The Žižek Show

trokhimeko_stalin.jpgGot my first Žižek experience yesterday. I was simultaneously impressed and underwhelmed. My only exposure to his work until today had been through the plethora of other authors citing him these days, and through a friend who enthusiastically appreciates his iconoclasm and originality, and also does a killer impression of the man. I have been meaning to read something by him for a while, and will probably get around to it sooner rather than later now.

Anyway, Slavoj Žižek was lecturing at Birkbeck College in London, as is his wont. The theme was “The Uses and Misuses of Violence”. Basically he was tackling the question of why normal people inflict atrocious violence on others when they, by all accounts, are caring and considerate of their comrades and family. He started with former Maoists turned Zionists and ended with Stalin (one of his favourite subjects), and made many entertaining and often enlightening digressions along the way. The basic idea was that idealists are invariably aware of the imperfection or even downright infamy of the people they idealize, in this case Mao, but revere them even more because of that fact, because it lends their aspirations a kind of empyrean air. Had Mao been a benign ruler, he would not have inspired such zealous idolization, but languished in history book obscurity instead, he argued.

How I Spun the War

cw_punch_top.jpgContrary to large parts of the comics intelligentsia who dismiss it by default, and the masochistic fans who dis it but keep coming back for more, I do not want to dump unreservedly on Marvel’s Civil War. Sure, it is easy to make fun of, what with its ineptly handled attempts at political allegory and its amateurish lack of coherence as a story. But, flipside, it actually started out as a rather ambitious effort at creating an intelligent superhero story that did not just preserve the status quo, but actually moved something. This did not really work, but I still think the people behind deserve some credit for trying.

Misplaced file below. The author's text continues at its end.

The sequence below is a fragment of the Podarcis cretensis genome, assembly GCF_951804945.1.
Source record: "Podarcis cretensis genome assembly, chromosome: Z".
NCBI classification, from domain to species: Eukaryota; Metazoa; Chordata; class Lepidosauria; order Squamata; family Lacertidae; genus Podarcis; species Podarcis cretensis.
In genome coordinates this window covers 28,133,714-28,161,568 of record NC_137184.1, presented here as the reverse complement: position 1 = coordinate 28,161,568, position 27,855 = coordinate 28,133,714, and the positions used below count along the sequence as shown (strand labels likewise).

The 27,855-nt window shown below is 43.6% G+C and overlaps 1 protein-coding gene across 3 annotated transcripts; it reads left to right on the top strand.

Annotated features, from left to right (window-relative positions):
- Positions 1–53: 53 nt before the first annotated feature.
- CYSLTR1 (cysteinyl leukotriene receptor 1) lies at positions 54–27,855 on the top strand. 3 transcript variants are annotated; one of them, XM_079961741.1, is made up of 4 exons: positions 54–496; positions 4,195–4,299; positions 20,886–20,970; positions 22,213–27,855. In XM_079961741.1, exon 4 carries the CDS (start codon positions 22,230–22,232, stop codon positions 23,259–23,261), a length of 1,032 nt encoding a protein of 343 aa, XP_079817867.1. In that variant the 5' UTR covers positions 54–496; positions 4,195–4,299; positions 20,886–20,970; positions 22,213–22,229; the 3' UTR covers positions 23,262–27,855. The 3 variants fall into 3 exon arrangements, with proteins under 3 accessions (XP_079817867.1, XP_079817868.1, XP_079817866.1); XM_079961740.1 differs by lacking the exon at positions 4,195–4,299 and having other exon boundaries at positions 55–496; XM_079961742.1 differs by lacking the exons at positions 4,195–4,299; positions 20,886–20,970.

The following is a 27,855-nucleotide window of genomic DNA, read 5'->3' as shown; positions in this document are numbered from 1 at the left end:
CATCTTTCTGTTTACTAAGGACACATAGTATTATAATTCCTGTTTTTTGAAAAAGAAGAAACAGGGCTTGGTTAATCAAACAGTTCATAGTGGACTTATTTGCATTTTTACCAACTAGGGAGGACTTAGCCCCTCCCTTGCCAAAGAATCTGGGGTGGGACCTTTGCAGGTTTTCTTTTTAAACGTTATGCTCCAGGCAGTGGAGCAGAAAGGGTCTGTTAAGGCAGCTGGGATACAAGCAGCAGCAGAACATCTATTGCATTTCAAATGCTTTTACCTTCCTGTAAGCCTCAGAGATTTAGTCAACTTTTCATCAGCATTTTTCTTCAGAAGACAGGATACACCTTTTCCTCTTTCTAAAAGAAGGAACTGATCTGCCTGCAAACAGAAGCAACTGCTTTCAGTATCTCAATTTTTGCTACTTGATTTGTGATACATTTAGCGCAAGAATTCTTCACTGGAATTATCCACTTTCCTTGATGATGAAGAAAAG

Grass Roots

bighungryjoe.jpgJust thought I’d take a little time out to plug a couple of good folks back home, in the Deekay. First and foremost, there’s Big Hungry Joe, the newly formed old times orchestra. They play American folk music with enthusiasm and brio, and they have an album coming from Danish comics publisher Brun Blomst. In the orchestra are two Danish cartoonists, Jesper Deleuran who is a veteran of the Danish underground comics scene of the 70s (read my review of the recent reedition of his and John Pedersen’s classic Ftatateetah, in Danish, here), and Tobias Enevoldsen, who graduated from the Joe Kubert School a few years back and released his first comic, Sidste år som MakulatorOperatør (which translates roughly to “My Last Year as Office-Shredder Operator”) at Brun Blomst last year (read Rackham‘s review, in Danish, here). Check Big Hungry Joe’s new website, which has plenty of their music, here.

Also, one of Denmark’s premier comics critics, literary editor and author Benni Bødker, recently launched his website, which contains samples of his work and other nice stuff. Check it here.

The Cambridge Cartoon Crisis

claregate.jpgFor the past weeks, our very own cartoon crisis, here in the academic bubble of Cambridge, has been rolling. In the first week of February, the Clare College newspaper Clarefication put out a special satirical issue entitled “Crucification” that amongst other things printed one of the Danish Muhammed cartoons, which last year had people going apeshit all over the world.

I have unfortunately have not been able to locate a copy, but it appears Clareification published the cartoon in just about as moronic a way as Jyllands-Posten did in September of 2005. Apparently, it was part of a “look-alikes of the week” feature, where the cartoon of the Prophet Mohammed, which I assume was the emblematic one of the Prophet with a bomb in his turban, was juxtaposed with a photo of the President of the Union of Clare Students. The caption below the cartoon of the Prophet had the President’s name, and vice versa. Underneath the captions was a supplementary text apparently insinuating that one was a “violent paedophile” and the other “a prophet of God, a great leader and an example to us all”.